Employee Business Expense Reviews
Tax practitioners, taxpayers and tax return preparers often contact me with questions about DOR’s employee business expense project. Over the last several years, DOR has used automated programs to flag returns that may require further review which generates a form letter to the taxpayer requesting more back-up information on employee business expenses.
Here’s what to expect if you get such a notice of an audit review. First, for background, download IRS Publication 463 which gives detailed explanations for employee business deductions and what records taxpayers are required to substantiate the claimed expenses. (It’s always a good idea to review this publication at the start of every tax year for tax planning purposes.)
Second, respond to the letter by mailing the requested documentation to the DOR. If you need more time to put together your response, you must contact the Department of Revenue at the number listed on your notice. If you ignore the letter, remember the clock is ticking and additional tax plus penalty and interest will be due if the expenses are disallowed.
Documents that prove travel, lodging, entertainment or transportation expenses should be quite detailed, listing the amount, time, place and business purpose of each expense. Expenses must be logged as they are incurred. Records for mileage expenses must include a mileage log with the date, beginning and ending odometer readings, locations, the name of the person or business you met with, as well as the business purpose of the meeting. Additionally, taxpayers who claim employee business expenses may be asked to submit the written reimbursement policy issued by their employer. Taxpayers who can be reimbursed for employee expenses by their company but choose not to submit claims cannot then claim these expenses on their federal or state tax returns.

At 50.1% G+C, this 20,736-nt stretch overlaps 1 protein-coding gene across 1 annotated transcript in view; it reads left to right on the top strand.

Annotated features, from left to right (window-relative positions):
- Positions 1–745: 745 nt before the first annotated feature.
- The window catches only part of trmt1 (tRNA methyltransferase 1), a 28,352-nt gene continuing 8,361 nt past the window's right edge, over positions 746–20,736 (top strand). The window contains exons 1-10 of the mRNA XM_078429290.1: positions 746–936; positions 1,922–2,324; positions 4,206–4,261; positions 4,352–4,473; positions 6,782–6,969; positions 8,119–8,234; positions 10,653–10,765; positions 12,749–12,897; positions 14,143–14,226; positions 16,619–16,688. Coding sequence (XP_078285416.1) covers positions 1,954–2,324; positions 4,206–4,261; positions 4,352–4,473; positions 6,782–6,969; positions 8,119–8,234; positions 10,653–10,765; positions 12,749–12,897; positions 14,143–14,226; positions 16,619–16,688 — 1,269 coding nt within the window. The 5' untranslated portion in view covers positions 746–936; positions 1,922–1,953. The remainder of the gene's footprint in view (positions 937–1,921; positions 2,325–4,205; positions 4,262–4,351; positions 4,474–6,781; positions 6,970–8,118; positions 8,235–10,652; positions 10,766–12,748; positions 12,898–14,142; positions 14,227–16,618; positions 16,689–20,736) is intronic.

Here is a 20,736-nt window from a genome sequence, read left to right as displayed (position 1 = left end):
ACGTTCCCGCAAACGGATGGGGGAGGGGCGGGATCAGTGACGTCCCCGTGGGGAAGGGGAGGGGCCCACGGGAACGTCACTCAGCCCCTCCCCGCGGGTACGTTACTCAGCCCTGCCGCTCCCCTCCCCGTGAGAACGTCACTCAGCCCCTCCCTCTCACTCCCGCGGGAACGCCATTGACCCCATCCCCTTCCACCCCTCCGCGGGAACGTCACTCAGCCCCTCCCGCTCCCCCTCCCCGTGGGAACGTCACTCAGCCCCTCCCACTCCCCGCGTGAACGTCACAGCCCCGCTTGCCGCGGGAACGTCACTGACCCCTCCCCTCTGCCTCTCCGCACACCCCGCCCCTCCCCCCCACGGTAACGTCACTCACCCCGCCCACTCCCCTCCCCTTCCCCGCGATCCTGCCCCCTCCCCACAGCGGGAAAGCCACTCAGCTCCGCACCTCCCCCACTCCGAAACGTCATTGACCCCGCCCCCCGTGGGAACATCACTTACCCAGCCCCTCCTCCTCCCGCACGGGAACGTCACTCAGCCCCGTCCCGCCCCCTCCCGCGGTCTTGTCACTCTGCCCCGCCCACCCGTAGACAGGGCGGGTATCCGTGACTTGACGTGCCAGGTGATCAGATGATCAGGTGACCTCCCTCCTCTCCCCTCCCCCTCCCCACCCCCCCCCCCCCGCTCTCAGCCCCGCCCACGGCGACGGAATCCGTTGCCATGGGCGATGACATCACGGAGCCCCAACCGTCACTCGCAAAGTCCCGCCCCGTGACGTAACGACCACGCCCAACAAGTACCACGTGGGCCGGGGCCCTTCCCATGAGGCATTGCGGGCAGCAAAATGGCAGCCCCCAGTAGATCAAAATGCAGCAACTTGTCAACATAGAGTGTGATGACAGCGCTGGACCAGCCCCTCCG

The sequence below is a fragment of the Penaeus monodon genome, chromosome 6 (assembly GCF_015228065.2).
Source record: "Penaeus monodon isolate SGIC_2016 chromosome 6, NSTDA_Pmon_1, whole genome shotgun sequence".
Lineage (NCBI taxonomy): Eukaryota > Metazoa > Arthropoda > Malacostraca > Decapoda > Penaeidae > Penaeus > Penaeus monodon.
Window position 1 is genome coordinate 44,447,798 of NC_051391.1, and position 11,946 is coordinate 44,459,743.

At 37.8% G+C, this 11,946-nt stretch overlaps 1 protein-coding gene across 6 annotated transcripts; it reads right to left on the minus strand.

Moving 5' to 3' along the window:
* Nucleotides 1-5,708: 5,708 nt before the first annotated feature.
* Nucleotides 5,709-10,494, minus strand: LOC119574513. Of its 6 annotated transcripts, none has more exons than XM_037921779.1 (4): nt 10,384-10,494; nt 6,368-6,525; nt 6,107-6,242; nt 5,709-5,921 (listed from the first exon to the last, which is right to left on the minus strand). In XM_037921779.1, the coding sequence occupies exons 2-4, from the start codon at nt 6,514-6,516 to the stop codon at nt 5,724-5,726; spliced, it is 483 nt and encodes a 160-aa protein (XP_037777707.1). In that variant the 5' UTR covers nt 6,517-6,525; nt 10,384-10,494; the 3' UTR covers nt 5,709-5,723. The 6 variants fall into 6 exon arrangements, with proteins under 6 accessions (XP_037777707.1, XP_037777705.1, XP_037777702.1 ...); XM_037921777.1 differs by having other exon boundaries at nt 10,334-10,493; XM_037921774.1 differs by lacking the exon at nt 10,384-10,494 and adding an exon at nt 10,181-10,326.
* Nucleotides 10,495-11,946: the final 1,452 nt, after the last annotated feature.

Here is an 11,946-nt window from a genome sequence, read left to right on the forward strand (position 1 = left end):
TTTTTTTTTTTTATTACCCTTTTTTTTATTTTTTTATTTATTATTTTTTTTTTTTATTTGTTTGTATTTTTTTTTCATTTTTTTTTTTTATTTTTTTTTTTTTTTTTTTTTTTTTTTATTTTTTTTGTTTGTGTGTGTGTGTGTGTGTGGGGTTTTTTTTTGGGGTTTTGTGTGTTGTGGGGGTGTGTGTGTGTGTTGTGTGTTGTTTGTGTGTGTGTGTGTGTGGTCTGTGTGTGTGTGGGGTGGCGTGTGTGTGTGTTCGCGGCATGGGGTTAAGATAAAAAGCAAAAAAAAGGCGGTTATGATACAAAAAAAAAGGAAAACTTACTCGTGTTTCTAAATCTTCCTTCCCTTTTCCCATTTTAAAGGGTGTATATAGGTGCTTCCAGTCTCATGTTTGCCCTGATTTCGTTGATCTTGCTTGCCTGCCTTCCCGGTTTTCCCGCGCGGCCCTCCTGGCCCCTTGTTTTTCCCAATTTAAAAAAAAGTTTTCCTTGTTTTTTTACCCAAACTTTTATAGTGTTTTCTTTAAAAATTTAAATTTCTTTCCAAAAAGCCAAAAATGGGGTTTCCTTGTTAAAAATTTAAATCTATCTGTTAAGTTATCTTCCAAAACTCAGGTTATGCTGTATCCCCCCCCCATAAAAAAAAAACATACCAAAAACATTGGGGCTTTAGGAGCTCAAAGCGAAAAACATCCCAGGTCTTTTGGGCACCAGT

For Massachusetts tax purposes, remember that for many employees, only expenses for travel, meals and lodging while away from home or main place of business are allowed. Outside salespersons are allowed these expenses plus all federally deductible unreimbursed employee business expenses. (See Directive 89-1: Directive 89-1: Employee Business Expenses).
So before you deduct employee business expenses on Schedule Y of your individual Massachusetts income tax return make sure you can back up your claims with the necessary documentation that’s required. This will save you time and money should your tax return be selected for review.